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Sunday, January 2, 2011
UConn sees Fiesta Bowl positives

By Ted Miller

GLENDALE, Ariz. -- College football is big business. It's a violent game played for high stakes. It's not often touchy-feeley. Moral victories? Those are for losers.

Robbie Frey
Robbie Frey's kickoff return for a touchdown in the third quarter was one of Connecticut's highlights.
And the scoreboard of the Tostitos Fiesta Bowl was stark and unforgiving: Oklahoma 48, Connecticut 20.

Just like everyone said: The Huskies got whipped. They didn't score an offensive touchdown. They never put a serious scare into the Sooners. They didn't belong.

But Connecticut coach Randy Edsall and his players didn't see it that way. They saw a game that was closer than the final count. They saw a program that has traveled a vast distance from I-AA to a BCS bowl game in 11 years. They saw hope in a bowl game bust.

"We didn't win the game," Edsall said, "but there's nothing negative that comes from this."

The Sooners scored two touchdowns on pick-sixes (UConn itself got one of those), and both came off deflected passes that probably should have been caught. The Huskies were zero for three on fourth-down, including a fourth-and-inches play on the Sooners 19-yard line in the first quarter.

"As I told them in the locker room, it is a game of inches," Edsall said. "And we couldn't make enough of those inches today against an outstanding football team."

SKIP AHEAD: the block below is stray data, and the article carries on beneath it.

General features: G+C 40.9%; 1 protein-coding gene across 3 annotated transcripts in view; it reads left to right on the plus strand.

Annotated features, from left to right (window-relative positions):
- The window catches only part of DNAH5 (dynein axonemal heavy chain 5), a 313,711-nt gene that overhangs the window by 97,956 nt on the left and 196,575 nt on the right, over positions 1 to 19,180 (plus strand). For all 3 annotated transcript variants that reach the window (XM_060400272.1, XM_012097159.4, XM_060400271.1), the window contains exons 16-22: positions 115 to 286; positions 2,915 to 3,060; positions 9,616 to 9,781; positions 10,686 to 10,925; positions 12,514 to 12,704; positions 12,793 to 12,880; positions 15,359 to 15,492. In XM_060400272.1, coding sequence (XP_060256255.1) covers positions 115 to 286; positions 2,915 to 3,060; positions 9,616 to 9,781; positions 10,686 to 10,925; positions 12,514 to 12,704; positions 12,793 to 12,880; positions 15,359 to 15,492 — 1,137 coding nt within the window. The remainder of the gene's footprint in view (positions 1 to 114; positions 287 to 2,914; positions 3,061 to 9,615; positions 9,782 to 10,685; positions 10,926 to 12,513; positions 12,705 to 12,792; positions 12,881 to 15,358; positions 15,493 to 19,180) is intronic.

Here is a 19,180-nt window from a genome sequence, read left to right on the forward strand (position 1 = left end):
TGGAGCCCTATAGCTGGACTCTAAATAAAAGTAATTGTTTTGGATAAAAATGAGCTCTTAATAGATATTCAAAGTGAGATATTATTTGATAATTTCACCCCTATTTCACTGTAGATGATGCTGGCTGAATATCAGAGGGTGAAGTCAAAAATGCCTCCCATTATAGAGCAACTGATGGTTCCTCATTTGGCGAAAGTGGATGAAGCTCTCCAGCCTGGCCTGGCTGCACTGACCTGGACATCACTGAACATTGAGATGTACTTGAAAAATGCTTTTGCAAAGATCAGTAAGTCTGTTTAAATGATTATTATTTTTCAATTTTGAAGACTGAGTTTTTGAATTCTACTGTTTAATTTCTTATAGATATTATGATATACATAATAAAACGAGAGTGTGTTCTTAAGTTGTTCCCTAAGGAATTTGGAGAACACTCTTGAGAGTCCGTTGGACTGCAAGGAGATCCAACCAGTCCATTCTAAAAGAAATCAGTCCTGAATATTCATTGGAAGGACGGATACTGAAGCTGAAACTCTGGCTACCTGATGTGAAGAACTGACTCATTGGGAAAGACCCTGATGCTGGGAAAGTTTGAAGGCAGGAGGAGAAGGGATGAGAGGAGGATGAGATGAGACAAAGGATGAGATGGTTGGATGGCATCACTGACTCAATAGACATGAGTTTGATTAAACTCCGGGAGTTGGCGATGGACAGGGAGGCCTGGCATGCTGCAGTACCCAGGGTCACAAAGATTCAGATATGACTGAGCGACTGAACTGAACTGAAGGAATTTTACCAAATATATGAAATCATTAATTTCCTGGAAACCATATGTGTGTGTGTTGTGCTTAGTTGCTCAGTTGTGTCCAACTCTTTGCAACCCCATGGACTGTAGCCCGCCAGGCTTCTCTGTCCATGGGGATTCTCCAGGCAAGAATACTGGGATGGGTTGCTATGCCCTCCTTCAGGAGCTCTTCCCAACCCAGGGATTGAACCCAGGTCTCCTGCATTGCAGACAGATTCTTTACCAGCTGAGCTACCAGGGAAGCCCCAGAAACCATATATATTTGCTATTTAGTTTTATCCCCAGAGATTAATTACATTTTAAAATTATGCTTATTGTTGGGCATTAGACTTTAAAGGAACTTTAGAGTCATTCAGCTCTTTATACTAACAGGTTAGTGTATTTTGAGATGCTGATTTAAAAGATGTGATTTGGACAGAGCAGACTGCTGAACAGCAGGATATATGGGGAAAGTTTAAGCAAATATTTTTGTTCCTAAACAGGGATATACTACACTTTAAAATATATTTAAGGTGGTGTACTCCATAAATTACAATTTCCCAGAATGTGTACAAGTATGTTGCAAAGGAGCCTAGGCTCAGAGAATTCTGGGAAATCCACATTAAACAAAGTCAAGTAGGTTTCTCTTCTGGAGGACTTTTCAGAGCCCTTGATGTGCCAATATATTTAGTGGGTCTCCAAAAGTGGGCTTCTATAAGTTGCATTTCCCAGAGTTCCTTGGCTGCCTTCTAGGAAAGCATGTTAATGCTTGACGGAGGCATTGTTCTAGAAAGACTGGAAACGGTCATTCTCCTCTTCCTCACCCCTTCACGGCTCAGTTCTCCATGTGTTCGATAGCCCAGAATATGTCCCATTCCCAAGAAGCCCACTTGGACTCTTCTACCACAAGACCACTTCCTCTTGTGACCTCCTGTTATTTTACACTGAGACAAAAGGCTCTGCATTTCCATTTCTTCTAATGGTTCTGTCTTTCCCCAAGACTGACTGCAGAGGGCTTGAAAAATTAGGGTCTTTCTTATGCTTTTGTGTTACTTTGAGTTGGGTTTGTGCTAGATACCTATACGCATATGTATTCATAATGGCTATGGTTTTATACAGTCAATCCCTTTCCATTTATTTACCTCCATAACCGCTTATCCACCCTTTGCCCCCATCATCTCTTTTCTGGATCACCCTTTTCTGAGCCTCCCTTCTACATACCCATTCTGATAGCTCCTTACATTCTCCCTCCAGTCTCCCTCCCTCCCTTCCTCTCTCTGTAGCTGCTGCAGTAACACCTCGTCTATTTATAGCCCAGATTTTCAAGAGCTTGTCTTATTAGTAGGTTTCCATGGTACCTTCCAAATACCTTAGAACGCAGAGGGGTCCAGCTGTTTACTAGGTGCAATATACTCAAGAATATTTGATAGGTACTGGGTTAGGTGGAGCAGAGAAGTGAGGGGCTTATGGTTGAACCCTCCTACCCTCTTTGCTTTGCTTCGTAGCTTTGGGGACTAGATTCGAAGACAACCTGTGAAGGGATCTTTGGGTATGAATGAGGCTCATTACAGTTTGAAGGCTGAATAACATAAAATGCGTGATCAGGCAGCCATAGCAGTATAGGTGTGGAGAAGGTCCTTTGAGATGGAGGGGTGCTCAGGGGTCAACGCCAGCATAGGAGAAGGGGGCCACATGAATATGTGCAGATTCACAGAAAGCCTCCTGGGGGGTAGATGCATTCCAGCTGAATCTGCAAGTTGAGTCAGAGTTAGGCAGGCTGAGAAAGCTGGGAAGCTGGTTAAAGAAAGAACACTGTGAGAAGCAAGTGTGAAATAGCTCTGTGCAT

It's also a game of scoring, and the Huskies didn't do much of that. Besides their pick-six, the Huskies got a 95-yard kickoff return for a touchdown. The offense? It produced just six points and never ended up in the end zone.

There were a number of times that the game looked like it would transform into a blowout, starting when the Sooners jumped to an easy 14-0 lead in the first quarter. But Connecticut found ways to claw back. It trailed just 20-10 at halftime, and still was within striking distance entering the fourth quarter.

Zach Frazer
Zach Frazer threw two pick-sixes and completed fewer than half of his pass attempts.
"Even though the score didn't show it, there were a lot of opportunities we missed," offensive guard Zach Hurd said. "That score should have been a lot smaller in difference. But you can't be more proud for these guys. We wanted to show the nation what we are about. We are on the rise. Every year, we keep getting better. Every year, we go to a better bowl."

Of course, a 28-point loss is a 28-point loss, which is not good.

So, plainly, there is room for some "I told you so" from a college football nation, which believed the Huskies didn't belong. The UConn bashers saw an unfair quirk in the BCS system -- the sanctity of a conference title from an AQ-conference --that allowed an unranked team to play here, and many shouted that quirk should be eradicated.

UConn received an invitation to a BCS bowl, no doubt, and that is something that few programs can claim. But that BCS bowl made clear that the program has yet to arrive. It's risen quickly from where it was in 1999 to where it is today. But the Huskies are not yet ready for prime time. No team that ranks among the worst in the nation in passing the football is.

"We just have to keep recruiting; we just have to keep getting more players is what we need to do," Edsall said. "These guys would tell you we are getting more talented each and every year."

So the program is half-empty, and half-full. Just being here is an accomplishment to be proud of. And it was a humbling experience as well.

But the message from the older guys to the underclassmen and future Huskies is upbeat. They believe the program is on the rise and just a few plays and players away from being able to go nose-to-nose with a program like Oklahoma.

Said Hurd, "My advice to young guys coming into the program is to buy into the system; the system works. ... I think we're pretty close."